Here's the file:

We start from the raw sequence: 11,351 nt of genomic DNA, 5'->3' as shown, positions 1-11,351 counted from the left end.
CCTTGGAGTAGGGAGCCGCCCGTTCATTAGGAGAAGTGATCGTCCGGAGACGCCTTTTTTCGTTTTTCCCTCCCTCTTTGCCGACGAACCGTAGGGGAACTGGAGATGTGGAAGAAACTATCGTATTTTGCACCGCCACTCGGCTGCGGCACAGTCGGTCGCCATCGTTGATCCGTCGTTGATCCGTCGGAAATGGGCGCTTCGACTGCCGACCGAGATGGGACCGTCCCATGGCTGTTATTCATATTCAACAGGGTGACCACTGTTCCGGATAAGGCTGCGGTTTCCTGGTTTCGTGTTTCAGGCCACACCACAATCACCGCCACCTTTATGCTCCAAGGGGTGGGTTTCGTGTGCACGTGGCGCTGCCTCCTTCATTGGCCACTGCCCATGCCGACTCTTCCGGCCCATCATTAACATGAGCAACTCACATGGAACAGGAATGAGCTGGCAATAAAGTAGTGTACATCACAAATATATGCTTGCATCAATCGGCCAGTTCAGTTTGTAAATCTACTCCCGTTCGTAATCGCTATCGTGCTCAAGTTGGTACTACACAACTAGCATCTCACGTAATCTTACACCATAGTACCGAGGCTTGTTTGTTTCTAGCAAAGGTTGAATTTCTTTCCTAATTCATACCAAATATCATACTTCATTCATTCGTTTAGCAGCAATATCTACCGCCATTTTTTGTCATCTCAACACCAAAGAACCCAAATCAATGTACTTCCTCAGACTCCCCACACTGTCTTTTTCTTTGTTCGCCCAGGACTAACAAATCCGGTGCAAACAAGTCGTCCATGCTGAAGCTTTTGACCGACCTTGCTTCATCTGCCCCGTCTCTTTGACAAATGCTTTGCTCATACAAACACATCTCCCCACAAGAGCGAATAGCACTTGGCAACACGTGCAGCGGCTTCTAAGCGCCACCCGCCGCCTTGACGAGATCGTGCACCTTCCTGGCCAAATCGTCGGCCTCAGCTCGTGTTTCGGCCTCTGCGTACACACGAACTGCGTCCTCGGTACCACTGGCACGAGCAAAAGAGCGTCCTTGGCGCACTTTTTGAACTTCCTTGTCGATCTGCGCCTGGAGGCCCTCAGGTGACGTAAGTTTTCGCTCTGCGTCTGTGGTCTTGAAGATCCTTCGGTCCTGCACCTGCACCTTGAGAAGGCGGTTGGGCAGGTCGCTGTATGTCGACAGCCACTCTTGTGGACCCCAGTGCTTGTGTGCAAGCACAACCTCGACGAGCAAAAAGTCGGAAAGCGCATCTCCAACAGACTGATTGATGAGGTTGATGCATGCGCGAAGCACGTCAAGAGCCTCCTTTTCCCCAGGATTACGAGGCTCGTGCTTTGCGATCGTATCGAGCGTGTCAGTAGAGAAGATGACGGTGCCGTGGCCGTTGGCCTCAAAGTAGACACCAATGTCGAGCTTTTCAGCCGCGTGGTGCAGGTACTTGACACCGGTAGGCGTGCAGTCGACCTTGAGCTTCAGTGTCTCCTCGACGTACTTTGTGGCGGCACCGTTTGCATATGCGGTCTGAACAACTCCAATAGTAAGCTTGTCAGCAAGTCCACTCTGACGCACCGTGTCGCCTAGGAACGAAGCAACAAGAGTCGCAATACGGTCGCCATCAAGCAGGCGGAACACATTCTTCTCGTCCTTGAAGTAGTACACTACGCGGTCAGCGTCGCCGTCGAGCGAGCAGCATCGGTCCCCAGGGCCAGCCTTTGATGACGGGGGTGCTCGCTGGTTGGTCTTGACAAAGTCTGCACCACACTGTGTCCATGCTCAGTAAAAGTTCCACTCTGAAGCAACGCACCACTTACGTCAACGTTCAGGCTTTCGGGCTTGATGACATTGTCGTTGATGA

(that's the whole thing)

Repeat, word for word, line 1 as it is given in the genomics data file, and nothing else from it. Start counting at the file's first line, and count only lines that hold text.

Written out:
We start from the raw sequence: 11,351 nt of genomic DNA, 5'->3' as shown, positions 1-11,351 counted from the left end.